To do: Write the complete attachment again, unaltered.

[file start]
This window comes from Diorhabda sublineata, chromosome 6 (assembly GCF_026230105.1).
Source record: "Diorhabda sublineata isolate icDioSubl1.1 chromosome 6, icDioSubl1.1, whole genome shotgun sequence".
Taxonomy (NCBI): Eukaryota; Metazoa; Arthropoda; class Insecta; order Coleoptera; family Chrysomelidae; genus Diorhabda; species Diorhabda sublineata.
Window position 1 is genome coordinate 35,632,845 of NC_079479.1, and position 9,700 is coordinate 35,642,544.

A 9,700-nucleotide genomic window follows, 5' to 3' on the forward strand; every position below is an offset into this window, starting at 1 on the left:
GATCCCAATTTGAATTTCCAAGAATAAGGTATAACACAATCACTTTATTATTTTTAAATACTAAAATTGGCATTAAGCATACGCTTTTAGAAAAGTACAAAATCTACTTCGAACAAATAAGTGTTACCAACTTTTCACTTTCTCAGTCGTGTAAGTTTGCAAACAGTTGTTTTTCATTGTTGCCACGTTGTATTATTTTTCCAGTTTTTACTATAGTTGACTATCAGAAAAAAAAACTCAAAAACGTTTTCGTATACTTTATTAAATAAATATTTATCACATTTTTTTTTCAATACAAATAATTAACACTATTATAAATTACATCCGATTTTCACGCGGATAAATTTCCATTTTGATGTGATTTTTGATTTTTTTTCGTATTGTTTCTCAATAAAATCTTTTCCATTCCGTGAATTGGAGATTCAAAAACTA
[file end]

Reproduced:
This window comes from Diorhabda sublineata, chromosome 6 (assembly GCF_026230105.1).
Source record: "Diorhabda sublineata isolate icDioSubl1.1 chromosome 6, icDioSubl1.1, whole genome shotgun sequence".
Taxonomy (NCBI): Eukaryota; Metazoa; Arthropoda; class Insecta; order Coleoptera; family Chrysomelidae; genus Diorhabda; species Diorhabda sublineata.
Window position 1 is genome coordinate 35,632,845 of NC_079479.1, and position 9,700 is coordinate 35,642,544.

A 9,700-nucleotide genomic window follows, 5' to 3' on the forward strand; every position below is an offset into this window, starting at 1 on the left:
GATCCCAATTTGAATTTCCAAGAATAAGGTATAACACAATCACTTTATTATTTTTAAATACTAAAATTGGCATTAAGCATACGCTTTTAGAAAAGTACAAAATCTACTTCGAACAAATAAGTGTTACCAACTTTTCACTTTCTCAGTCGTGTAAGTTTGCAAACAGTTGTTTTTCATTGTTGCCACGTTGTATTATTTTTCCAGTTTTTACTATAGTTGACTATCAGAAAAAAAAACTCAAAAACGTTTTCGTATACTTTATTAAATAAATATTTATCACATTTTTTTTTCAATACAAATAATTAACACTATTATAAATTACATCCGATTTTCACGCGGATAAATTTCCATTTTGATGTGATTTTTGATTTTTTTTCGTATTGTTTCTCAATAAAATCTTTTCCATTCCGTGAATTGGAGATTCAAAAACTA